The entitlement program makeover will also require a framework, this time for the public to reshape their notion of the role that government plays in one's later years. There will be benefit cuts as well as tax hikes, neither of which paint a pretty picture. In the House Bush will find his best allies in the sensible fiscal policymakers of the center, namely the Blue Dog Democrats and Tuesday Group Republicans. The Senate is, by and large, a more pensive chamber, so it may be best to establish a balanced approach there and then let conference committee work create a House bill that would be sure to pass.

The Other War

While lawmakers struggle to align outgoing and incoming expenses in Washington, the battle to balance the global budget is underway as well. This has mostly to do with trade, and when the recent World Trade Organization talks ran aground last year, it was on the rocks of US-European Union agricultural negotiations.

The EU wants lower US farm subsidies and the US wants more access to overseas markets. Agricultural concessions are another hot potato no one wants to touch, especially the representatives from predominantly rural states like mine, Kansas. But Adam Smith's invisible hand and the sword of Damocles may now be conspiring to cut through the barbed wire.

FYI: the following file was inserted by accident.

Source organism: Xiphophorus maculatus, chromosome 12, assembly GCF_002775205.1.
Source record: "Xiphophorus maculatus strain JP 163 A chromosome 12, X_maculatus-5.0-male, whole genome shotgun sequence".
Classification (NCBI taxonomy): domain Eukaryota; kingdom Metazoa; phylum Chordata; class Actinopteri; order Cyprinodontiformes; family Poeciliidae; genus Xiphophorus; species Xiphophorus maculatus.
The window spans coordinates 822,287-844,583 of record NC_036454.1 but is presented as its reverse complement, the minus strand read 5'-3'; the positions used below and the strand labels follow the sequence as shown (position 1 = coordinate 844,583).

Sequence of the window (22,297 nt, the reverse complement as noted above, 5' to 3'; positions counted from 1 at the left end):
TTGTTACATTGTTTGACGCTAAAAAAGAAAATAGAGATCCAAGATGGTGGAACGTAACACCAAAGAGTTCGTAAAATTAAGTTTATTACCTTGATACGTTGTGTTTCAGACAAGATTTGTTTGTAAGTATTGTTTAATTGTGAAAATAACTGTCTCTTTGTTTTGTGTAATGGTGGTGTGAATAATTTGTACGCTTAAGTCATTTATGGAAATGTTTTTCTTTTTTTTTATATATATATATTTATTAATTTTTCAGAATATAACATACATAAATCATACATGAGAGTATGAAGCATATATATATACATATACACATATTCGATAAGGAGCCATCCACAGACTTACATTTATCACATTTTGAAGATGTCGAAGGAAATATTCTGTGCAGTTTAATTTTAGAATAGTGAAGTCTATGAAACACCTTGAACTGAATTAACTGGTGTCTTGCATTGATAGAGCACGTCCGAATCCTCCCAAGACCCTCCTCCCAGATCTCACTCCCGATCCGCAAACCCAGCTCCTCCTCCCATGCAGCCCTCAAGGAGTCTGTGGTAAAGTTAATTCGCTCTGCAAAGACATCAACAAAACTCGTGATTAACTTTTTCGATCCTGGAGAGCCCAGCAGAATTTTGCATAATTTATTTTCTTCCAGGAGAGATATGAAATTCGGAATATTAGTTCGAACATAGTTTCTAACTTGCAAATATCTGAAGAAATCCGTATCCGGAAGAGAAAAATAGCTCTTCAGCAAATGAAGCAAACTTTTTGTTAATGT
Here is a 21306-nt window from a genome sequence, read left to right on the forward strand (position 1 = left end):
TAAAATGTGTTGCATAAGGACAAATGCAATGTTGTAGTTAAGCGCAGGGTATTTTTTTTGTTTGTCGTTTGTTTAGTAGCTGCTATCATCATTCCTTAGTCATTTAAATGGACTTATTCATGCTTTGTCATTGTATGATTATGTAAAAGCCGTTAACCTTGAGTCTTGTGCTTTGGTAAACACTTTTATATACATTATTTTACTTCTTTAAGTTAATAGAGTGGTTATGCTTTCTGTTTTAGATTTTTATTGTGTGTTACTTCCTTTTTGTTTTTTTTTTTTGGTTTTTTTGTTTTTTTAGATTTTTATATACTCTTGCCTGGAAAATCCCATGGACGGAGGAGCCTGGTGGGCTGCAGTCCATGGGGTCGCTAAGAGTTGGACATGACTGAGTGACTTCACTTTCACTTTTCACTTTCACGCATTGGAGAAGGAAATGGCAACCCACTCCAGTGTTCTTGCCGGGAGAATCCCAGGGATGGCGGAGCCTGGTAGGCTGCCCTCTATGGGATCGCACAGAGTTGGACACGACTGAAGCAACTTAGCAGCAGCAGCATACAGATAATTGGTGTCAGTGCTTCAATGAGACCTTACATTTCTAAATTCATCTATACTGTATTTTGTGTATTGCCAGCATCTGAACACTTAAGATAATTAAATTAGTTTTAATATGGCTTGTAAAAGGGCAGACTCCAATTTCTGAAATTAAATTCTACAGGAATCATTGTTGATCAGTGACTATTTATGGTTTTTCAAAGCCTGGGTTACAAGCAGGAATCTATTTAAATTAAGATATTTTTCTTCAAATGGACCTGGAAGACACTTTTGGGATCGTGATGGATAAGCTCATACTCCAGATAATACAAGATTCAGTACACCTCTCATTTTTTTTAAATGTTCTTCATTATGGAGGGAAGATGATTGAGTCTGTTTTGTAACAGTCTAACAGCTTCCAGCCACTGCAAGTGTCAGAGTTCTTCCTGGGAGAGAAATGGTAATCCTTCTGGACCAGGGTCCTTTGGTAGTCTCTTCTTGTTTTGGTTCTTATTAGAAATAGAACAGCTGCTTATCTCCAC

The rising cost of oil and the embroiling of US troops in volatile yet oil-rich regions have pushed more and more Americans to question the wisdom of dependence on fossil fuel imports. Though the President announced in last year's State of the Union that the country is addicted to oil, consumers are the real junkies and the ones in need of an intervention.

With the confluence of world events and domestic fuel supply now clear, the new Congress has rescinded tax breaks for oil firms and will put the money into a new $14 billion alternative energy fund. Much of the new technology will be based in homegrown crops, which could help t wean farmers off subsidies by creating a new, ag-based energy economy.

Bush and Congress must work swiftly in tandem to create a positive reflection of this internal reckoning for the benefit of the world trade body.

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Make America Attractive Again

New York City Mayor Michael Bloomberg announced Monday that a special government-commissioned report had found a menacing trend for his city's future: Its standing as financial capital of the world is in grave danger.

At the end of 2005, the financial services job sector in London had almost matched the Big Apple and Wall Street. The "regulatory balance" created by Sarbanes-Oxley, the current corporate burden for issuing stock on US exchanges, is not a balance at all, according to many who choose to move their shares elsewhere in the end.

The net loss of jobs could add up to around 60,000 within the next five years. This would be a severe blow to the city's standing as the world's money mover, one that even the attack on the World Trade Center was not able to achieve. Here, as in so many other cases, America has the potential to be its own best friend or its own worst enemy.

Regards,

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Sam Hopkins